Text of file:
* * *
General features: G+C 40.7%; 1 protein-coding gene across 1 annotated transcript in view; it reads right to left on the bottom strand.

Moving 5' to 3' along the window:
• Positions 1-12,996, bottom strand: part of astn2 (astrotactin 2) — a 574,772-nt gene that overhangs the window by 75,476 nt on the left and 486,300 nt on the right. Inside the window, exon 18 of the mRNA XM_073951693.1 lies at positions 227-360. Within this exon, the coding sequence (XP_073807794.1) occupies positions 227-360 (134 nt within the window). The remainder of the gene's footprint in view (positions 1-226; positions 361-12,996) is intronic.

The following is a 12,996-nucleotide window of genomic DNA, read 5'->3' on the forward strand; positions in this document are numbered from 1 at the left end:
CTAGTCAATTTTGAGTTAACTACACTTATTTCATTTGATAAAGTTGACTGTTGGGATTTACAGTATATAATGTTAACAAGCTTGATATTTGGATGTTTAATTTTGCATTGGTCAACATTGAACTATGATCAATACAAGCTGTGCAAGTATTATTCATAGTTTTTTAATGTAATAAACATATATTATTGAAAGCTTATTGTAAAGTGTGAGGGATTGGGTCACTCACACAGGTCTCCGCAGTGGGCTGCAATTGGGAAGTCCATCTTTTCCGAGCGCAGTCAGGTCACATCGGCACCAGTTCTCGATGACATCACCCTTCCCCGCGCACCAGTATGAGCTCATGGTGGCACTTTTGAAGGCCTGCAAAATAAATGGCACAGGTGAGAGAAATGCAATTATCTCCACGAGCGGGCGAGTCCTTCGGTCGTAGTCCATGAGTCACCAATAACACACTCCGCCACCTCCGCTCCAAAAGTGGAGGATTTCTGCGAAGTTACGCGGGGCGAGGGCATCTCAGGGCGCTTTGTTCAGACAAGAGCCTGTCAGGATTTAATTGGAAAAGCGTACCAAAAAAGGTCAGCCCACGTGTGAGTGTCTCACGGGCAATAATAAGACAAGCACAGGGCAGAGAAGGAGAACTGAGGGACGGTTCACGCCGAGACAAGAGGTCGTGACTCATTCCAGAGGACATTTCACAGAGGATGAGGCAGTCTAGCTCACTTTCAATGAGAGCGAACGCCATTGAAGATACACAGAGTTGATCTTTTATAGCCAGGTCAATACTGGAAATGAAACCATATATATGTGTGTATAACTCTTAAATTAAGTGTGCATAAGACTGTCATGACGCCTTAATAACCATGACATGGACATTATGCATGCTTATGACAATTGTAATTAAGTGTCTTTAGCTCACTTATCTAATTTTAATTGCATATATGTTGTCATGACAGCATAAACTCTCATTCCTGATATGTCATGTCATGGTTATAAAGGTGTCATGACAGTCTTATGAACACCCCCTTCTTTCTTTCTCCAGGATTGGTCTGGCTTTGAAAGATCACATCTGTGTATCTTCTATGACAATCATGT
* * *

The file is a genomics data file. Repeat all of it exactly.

General features: G+C 40.7%; 1 protein-coding gene across 1 annotated transcript in view; it reads right to left on the bottom strand.

Moving 5' to 3' along the window:
• Positions 1-12,996, bottom strand: part of astn2 (astrotactin 2) — a 574,772-nt gene that overhangs the window by 75,476 nt on the left and 486,300 nt on the right. Inside the window, exon 18 of the mRNA XM_073951693.1 lies at positions 227-360. Within this exon, the coding sequence (XP_073807794.1) occupies positions 227-360 (134 nt within the window). The remainder of the gene's footprint in view (positions 1-226; positions 361-12,996) is intronic.

The following is a 12,996-nucleotide window of genomic DNA, read 5'->3' on the forward strand; positions in this document are numbered from 1 at the left end:
CTAGTCAATTTTGAGTTAACTACACTTATTTCATTTGATAAAGTTGACTGTTGGGATTTACAGTATATAATGTTAACAAGCTTGATATTTGGATGTTTAATTTTGCATTGGTCAACATTGAACTATGATCAATACAAGCTGTGCAAGTATTATTCATAGTTTTTTAATGTAATAAACATATATTATTGAAAGCTTATTGTAAAGTGTGAGGGATTGGGTCACTCACACAGGTCTCCGCAGTGGGCTGCAATTGGGAAGTCCATCTTTTCCGAGCGCAGTCAGGTCACATCGGCACCAGTTCTCGATGACATCACCCTTCCCCGCGCACCAGTATGAGCTCATGGTGGCACTTTTGAAGGCCTGCAAAATAAATGGCACAGGTGAGAGAAATGCAATTATCTCCACGAGCGGGCGAGTCCTTCGGTCGTAGTCCATGAGTCACCAATAACACACTCCGCCACCTCCGCTCCAAAAGTGGAGGATTTCTGCGAAGTTACGCGGGGCGAGGGCATCTCAGGGCGCTTTGTTCAGACAAGAGCCTGTCAGGATTTAATTGGAAAAGCGTACCAAAAAAGGTCAGCCCACGTGTGAGTGTCTCACGGGCAATAATAAGACAAGCACAGGGCAGAGAAGGAGAACTGAGGGACGGTTCACGCCGAGACAAGAGGTCGTGACTCATTCCAGAGGACATTTCACAGAGGATGAGGCAGTCTAGCTCACTTTCAATGAGAGCGAACGCCATTGAAGATACACAGAGTTGATCTTTTATAGCCAGGTCAATACTGGAAATGAAACCATATATATGTGTGTATAACTCTTAAATTAAGTGTGCATAAGACTGTCATGACGCCTTAATAACCATGACATGGACATTATGCATGCTTATGACAATTGTAATTAAGTGTCTTTAGCTCACTTATCTAATTTTAATTGCATATATGTTGTCATGACAGCATAAACTCTCATTCCTGATATGTCATGTCATGGTTATAAAGGTGTCATGACAGTCTTATGAACACCCCCTTCTTTCTTTCTCCAGGATTGGTCTGGCTTTGAAAGATCACATCTGTGTATCTTCTATGACAATCATGT